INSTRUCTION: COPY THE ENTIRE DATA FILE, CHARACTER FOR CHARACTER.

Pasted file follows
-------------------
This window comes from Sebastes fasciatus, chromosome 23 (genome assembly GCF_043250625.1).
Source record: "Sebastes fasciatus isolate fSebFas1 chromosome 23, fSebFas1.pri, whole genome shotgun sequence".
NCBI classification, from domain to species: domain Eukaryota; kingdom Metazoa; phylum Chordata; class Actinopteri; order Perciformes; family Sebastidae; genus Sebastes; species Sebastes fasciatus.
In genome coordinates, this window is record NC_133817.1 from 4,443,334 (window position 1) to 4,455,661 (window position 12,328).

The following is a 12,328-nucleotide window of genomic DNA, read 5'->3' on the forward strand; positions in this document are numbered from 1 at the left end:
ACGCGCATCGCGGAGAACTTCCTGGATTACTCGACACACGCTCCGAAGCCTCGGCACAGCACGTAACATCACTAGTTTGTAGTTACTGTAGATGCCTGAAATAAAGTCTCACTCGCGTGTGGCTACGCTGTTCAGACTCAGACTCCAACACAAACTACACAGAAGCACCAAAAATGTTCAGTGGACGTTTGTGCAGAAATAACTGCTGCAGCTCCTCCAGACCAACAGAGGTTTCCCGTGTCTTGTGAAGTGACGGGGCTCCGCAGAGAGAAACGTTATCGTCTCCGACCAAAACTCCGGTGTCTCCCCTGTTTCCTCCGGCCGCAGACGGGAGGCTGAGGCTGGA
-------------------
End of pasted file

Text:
This window comes from Sebastes fasciatus, chromosome 23 (genome assembly GCF_043250625.1).
Source record: "Sebastes fasciatus isolate fSebFas1 chromosome 23, fSebFas1.pri, whole genome shotgun sequence".
NCBI classification, from domain to species: domain Eukaryota; kingdom Metazoa; phylum Chordata; class Actinopteri; order Perciformes; family Sebastidae; genus Sebastes; species Sebastes fasciatus.
In genome coordinates, this window is record NC_133817.1 from 4,443,334 (window position 1) to 4,455,661 (window position 12,328).

The following is a 12,328-nucleotide window of genomic DNA, read 5'->3' on the forward strand; positions in this document are numbered from 1 at the left end:
ACGCGCATCGCGGAGAACTTCCTGGATTACTCGACACACGCTCCGAAGCCTCGGCACAGCACGTAACATCACTAGTTTGTAGTTACTGTAGATGCCTGAAATAAAGTCTCACTCGCGTGTGGCTACGCTGTTCAGACTCAGACTCCAACACAAACTACACAGAAGCACCAAAAATGTTCAGTGGACGTTTGTGCAGAAATAACTGCTGCAGCTCCTCCAGACCAACAGAGGTTTCCCGTGTCTTGTGAAGTGACGGGGCTCCGCAGAGAGAAACGTTATCGTCTCCGACCAAAACTCCGGTGTCTCCCCTGTTTCCTCCGGCCGCAGACGGGAGGCTGAGGCTGGA